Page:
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The ‘Pusher Syndrome’

Roller, Margaret L. DPT, MS

Journal of Neurologic Physical Therapy: March 2004 - Volume 28 - Issue 1 - p 29
doi: 10.1097/01.NPT.0000284775.32802.c0
Special Interest Papers

Pusher syndrome in patients post-stroke is characterized by leaning and active pushing toward the hemiplegic side with no compensation for the instability, and resistance to passive correction toward midline. Patients with pusher syndrome post-stroke have been found to require longer than average to reach independence in activities of daily living and ambulation. This behavior is found to be present primarily in patients with right hemispheric lesions centered in the area of the posterolateral thalamus. Patients with this disorder misperceive body orientation in space, believing that the upright position is approximately 18° tilted toward the ipsilesional side. This could be the result of ‘graviceptive neglect’ of signals originating in the contralesional trunk and pelvis. The ability to use visual information for the correction of body posture continues to exist in this population, allowing for the use of visual cues and cognitive strategies as potential rehabilitation tools.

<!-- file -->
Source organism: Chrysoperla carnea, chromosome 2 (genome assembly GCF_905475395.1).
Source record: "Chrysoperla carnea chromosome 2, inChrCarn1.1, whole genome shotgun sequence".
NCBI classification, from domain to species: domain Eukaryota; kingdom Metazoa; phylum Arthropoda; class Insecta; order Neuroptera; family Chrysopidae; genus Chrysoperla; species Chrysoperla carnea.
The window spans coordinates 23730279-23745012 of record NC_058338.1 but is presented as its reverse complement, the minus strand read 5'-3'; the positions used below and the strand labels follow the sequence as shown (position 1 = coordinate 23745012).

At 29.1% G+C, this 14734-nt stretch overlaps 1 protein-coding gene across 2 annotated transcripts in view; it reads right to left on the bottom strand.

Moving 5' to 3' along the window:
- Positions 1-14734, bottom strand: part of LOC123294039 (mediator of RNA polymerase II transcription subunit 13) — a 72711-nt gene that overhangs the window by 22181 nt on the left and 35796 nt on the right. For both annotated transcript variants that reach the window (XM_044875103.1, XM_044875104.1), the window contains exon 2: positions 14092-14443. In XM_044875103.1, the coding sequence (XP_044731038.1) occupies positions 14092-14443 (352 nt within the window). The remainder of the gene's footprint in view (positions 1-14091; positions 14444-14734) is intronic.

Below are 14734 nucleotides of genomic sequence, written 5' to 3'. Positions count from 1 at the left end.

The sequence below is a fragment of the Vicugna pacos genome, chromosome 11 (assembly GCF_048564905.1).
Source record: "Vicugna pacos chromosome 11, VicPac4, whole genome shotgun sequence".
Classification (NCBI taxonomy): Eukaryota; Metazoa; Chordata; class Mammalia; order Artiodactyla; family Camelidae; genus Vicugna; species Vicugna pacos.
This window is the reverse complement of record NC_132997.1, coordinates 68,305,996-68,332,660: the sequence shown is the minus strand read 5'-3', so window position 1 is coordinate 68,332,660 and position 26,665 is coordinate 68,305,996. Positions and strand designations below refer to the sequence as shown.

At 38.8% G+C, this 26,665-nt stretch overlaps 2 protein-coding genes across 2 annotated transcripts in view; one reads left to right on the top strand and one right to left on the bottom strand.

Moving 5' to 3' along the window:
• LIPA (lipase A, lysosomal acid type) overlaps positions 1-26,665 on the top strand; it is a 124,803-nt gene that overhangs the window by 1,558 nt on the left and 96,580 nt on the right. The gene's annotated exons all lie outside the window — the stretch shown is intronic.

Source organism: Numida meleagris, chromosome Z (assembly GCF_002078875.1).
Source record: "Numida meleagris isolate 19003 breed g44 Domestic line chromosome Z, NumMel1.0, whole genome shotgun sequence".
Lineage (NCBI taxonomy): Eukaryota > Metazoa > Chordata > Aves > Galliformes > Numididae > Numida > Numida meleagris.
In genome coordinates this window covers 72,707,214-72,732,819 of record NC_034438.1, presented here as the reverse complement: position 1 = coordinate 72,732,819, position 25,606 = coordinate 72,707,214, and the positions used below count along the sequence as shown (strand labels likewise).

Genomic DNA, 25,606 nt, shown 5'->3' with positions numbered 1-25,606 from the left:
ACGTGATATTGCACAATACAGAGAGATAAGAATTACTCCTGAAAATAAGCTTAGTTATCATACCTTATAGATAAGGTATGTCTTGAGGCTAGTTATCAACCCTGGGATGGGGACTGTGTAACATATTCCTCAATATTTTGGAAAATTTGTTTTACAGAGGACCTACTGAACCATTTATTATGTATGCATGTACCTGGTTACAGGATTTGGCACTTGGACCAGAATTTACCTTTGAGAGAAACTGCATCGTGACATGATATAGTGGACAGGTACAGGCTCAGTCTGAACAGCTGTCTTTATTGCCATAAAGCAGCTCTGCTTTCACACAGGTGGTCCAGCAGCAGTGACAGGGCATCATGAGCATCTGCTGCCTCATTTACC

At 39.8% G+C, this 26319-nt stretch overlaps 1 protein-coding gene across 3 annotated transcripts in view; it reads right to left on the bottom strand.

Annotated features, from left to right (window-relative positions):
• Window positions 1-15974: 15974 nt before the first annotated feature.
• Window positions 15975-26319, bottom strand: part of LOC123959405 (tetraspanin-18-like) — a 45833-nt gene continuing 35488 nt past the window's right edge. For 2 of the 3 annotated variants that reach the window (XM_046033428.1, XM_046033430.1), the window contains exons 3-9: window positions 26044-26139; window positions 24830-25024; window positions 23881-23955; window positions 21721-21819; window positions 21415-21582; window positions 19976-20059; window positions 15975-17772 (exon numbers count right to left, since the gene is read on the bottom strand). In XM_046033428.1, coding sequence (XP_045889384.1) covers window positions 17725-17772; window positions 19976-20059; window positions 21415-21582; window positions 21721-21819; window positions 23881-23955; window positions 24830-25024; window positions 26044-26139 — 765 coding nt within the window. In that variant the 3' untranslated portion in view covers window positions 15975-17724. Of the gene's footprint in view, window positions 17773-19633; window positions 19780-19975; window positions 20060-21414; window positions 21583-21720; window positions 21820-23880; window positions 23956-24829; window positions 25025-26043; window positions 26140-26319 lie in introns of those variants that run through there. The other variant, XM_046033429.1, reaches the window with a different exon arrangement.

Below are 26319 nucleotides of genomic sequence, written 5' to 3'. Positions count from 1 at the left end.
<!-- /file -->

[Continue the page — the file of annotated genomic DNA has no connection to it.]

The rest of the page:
Assistant Professor in the Department of Physical Therapy, California State University, Northridge, Northridge, CA (peggy.roller@csun.edu), and Physical Therapist, UCLA Medical Center Department of Rehabilitation Services, Los Angeles, CA

© 2004 Neurology Section, APTA